MIAMI -- Flipping the calendar worked in Justin Bour's favor on Wednesday night. The 27-year-old first baseman, who batted .138 in June, opened July with a 2-for-4 performance that featured a three-run walk-off home run in the ninth inning of the Marlins' 6-5 win over the Giants at Marlins Park.
Bour's eighth homer gave the Marlins their first walk-off home run since Giancarlo Stanton's grand slam against the Mariners on April 18, 2014. The blast to right off Santiago Casilla also secured a series victory for Miami.
Although Bour had his struggles in June, he did belt a home run in Tuesday's 5-3 win.
"I felt good the last couple of days," the first baseman said. "Didn't really get the results I wanted to a couple of days ago. As long as I'm hitting the ball hard, I'm happy."
Bour's laser in the ninth off Casilla was tracked by Statcast™ to have landed a projected 393 feet away, with an exit velocity of 106 mph.
The Marlins have turned to Bour since Michael Morse is on the disabled list with a right ring finger injury. Morse is close to being reinstated.
The last few days, Bour has provided power in the middle of a Miami lineup that is without Stanton (broken left hand) for about month.
A Minor League Rule 5 Draft pick from the Cubs' system in 2013, Bour is more than just a potential power threat.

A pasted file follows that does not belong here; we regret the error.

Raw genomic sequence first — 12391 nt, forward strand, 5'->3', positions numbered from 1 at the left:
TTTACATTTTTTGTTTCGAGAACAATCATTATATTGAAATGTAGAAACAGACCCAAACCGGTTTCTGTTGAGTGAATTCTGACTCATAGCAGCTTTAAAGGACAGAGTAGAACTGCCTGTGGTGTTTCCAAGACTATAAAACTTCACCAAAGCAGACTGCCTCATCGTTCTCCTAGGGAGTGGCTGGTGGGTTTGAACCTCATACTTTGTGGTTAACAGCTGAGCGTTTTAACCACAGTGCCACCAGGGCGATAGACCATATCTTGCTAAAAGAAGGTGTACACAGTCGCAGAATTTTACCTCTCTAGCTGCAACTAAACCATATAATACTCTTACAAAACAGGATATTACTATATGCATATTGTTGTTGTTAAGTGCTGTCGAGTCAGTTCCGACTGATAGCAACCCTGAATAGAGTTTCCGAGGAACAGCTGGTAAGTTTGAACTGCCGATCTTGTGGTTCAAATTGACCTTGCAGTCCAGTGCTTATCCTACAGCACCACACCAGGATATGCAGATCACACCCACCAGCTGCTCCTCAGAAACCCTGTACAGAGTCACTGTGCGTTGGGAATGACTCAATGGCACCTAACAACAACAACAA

"When we took him in the Rule 5, we knew he could hit," manager Dan Jennings said. "He really swung the bat well for us when he first came up this year. Then he had a little spell there where his timing was off. Over the last three or four games, you could see his timing coming back.
"He's a strong, physical kid. He's not just a power hitter, he's a hitter. When he got that ball tonight down in that zone, it was good to see, and certainly a great boost inside that dugout for this ballclub."
It was Miami's fourth walk-off win this year, and first since May 23 against the Orioles. The Marlins had been 0-42 when trailing after eight innings.
"I wasn't happy with myself earlier in the game with some of the at-bats I took," Bour said. "I had a choice of either letting that bother me or kind of just suck it up and finish the game as hard as I can. If I didn't do that, I don't think I would have gotten the hit I did right there. It's important to play all nine innings."
Joe Frisaro is a reporter for MLB.com. He writes a blog, called The Fish Pond. Follow him on Twitter @JoeFrisaro and listen to his podcast. This story was not subject to the approval of Major League Baseball or its clubs.